Mac

 9 
 on: Yesterday at 08:21:46 pm 
Started by Matthew Parker - Last post by Matthew Parker
My Guess is the 4x4 input to the pc through USB.

What is your use case here, are you a streamer?

What would the 2-3 stereo inputs actually be, I'm guessing one would be a PC, what are the other 2?

It's difficult to determine whether the Zed 10 or i10 is going to be the best option or if a mixer is even the correct device if we don't know a bit more about your actual use. If all you need is what's mentioned in your OP then sure the zed 10 will do the job just fine.

I still want to know what the other 2 sources are out of curiosity.

First stereo source would be one of a number of retro games consoles, Mega Drive/Genesis, Snes etc, 2nd would be a smartphone for soundboards or mixing in phone calls, the 3rd would be a spare for perhaps an audio player.

When it comes to the XLR inputs on mixers, are you able to run a 48v condenser mic on one channel and then a dynamic mic or another via a 6.35mm jack? As i understand it the phantom power switch on most cheaper mixers powers all XLR channels or none of them. Does the 48v feed the 6.35mm jacks that are parralell to the XLRs? Or does the XLR cut off when something is plugged into a 6.35mm jack?

I've been looking at the Yamaha MG12XU as an option. 2 of the stereo channels however have XLR inputs as well as dual 6.35mm jacks. Can i run a few condenser mics and still use these 6.35mm jacks? Not in the same channel, but because the channel has 48v applied to all, will that affect the 6.35mm jacks?

Lastly, would the Aux Out jack on say a Zed10 be stereo?

 10 
 on: Yesterday at 08:08:38 pm 
Started by Peter Kowalczyk - Last post by George Friedman-Jimenez
...  Another caveat on super dead stages.  This reminds me of Yoshi's Jazz Club in Oakland.  Great for soundpeople/producers, but real jazz musicians hate it and have basically stopped playing there.  I remember the drummer who played the opening night there complaining that he couldn't hear anything and the kit sounded like there was a blanket over it.  Watched Phil Woods' roll his eyes all night and Kenny Burrell kick a monitor over in frustration.  "Dead" recording studios have been ancient history for awhile, but I still see people advising venues to put all sorts of crap on the walls behind the musicians.  You want a balanced and even sound.  Some absorption up high on the back wall and a bit on the ceiling, but don't completely kill it.  I've played in front of carpet, foam and drapery covered walls.  One place has egg cartons and foam all over the back wall and drapes in front of that.  All that will succeed in doing is getting the drummer to pound the snot out of their kit trying to get some sound out of it.  Buddy Rich carried around sheets of plywood as he detested playing on carpeted stages.  The quickest way to incite an on stage volume war is to make it so that musicians can't hear themselves or each other...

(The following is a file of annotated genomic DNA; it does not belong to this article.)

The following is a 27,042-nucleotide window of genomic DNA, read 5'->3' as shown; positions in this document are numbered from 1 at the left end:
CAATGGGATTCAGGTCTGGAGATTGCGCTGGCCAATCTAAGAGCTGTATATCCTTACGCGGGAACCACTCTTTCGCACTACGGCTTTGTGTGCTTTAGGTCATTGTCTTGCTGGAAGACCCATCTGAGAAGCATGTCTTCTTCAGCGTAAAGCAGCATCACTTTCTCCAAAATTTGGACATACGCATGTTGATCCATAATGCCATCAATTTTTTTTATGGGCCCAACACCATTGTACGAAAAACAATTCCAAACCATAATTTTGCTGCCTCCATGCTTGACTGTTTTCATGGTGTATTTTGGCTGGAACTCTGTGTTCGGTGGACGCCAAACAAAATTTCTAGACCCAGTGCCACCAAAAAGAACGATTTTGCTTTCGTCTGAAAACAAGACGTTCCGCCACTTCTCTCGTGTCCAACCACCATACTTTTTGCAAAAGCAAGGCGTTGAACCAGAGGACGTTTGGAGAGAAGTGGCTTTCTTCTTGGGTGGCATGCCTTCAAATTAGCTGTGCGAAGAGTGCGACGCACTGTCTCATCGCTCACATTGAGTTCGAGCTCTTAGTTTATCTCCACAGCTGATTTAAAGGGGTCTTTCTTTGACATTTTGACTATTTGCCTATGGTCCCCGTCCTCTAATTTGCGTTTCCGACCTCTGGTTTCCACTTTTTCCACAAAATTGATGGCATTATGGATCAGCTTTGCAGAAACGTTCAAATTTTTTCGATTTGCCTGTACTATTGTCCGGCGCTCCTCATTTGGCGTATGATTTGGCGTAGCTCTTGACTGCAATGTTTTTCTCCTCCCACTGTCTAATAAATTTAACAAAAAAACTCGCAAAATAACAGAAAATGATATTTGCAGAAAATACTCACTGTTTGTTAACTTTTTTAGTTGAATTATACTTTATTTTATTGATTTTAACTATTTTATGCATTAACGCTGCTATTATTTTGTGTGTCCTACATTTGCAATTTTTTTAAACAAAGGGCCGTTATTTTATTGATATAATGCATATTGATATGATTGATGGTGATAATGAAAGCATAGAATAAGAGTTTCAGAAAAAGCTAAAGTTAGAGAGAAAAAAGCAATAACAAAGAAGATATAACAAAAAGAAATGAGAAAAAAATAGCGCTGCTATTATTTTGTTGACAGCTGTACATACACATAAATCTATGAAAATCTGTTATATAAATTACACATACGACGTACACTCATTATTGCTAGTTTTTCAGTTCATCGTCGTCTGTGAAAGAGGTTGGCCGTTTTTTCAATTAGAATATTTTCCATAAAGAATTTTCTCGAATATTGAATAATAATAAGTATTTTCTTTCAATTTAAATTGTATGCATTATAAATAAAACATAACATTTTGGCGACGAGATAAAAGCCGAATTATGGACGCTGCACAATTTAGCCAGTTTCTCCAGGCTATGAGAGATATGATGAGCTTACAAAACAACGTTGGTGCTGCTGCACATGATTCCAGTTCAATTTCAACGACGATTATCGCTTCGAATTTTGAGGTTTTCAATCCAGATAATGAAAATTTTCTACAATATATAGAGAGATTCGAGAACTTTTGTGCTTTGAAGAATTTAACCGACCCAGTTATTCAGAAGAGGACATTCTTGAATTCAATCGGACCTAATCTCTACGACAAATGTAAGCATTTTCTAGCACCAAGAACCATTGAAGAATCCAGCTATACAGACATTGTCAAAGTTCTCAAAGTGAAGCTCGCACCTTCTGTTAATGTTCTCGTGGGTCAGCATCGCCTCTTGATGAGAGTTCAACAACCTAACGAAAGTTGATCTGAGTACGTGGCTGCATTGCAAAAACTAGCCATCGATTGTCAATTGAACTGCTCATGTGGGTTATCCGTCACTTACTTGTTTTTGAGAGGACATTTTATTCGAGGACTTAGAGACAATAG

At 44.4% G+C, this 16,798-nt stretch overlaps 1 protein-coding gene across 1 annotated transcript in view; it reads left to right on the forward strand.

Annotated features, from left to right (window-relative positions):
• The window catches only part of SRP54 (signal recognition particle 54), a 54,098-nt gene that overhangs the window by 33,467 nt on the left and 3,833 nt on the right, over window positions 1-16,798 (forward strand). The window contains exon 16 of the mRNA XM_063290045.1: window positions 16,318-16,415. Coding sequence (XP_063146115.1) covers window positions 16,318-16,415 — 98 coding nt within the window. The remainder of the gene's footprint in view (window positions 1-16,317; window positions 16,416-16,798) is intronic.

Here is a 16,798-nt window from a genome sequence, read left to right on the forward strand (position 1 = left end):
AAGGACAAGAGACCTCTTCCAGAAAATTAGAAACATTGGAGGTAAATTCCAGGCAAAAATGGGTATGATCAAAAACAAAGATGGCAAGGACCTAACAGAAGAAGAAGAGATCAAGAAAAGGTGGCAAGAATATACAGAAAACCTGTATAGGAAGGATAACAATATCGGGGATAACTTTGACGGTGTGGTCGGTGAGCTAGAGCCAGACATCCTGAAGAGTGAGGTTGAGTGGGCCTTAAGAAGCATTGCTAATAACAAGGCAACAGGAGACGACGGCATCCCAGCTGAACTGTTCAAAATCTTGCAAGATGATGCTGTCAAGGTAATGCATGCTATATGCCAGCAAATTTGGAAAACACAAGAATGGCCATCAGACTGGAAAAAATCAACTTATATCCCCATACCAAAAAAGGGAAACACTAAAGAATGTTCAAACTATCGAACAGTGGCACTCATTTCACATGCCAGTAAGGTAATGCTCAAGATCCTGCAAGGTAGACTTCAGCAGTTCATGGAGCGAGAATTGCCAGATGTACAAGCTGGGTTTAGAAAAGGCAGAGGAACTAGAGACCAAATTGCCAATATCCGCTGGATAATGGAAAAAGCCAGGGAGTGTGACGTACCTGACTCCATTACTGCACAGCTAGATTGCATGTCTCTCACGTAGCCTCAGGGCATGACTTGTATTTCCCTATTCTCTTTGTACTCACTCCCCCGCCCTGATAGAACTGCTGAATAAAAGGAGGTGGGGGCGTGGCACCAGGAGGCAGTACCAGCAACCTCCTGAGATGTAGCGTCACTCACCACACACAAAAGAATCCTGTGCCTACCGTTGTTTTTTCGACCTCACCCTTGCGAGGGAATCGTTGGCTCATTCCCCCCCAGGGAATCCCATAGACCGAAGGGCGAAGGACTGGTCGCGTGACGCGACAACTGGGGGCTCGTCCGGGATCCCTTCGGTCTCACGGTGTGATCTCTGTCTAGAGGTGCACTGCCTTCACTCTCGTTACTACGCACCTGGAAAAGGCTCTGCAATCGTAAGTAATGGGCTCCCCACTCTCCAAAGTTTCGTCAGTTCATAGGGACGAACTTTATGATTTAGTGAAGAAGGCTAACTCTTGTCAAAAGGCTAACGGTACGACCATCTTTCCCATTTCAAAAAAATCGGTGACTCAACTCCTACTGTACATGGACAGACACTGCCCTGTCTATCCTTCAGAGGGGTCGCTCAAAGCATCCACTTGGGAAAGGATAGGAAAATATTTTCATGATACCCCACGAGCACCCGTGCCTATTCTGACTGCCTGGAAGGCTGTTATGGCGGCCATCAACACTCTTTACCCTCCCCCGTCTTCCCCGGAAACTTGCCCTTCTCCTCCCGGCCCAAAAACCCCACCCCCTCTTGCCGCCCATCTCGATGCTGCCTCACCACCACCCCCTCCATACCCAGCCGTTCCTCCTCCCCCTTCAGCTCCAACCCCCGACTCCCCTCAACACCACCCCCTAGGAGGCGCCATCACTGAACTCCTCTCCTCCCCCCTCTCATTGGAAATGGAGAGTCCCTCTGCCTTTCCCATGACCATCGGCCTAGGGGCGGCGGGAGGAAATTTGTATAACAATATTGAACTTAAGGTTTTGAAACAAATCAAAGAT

Can't the dead stage effect be mostly overcome by monitors? As a conga player I usually prefer stages with less reflected sound, I find it easier to hear the direct sound from the other percussion instruments that I need to stay in time. I have never had trouble hearing my own instruments on stage. One reason I ask because I will be playing at Yoshi's next month and had not heard of this problem.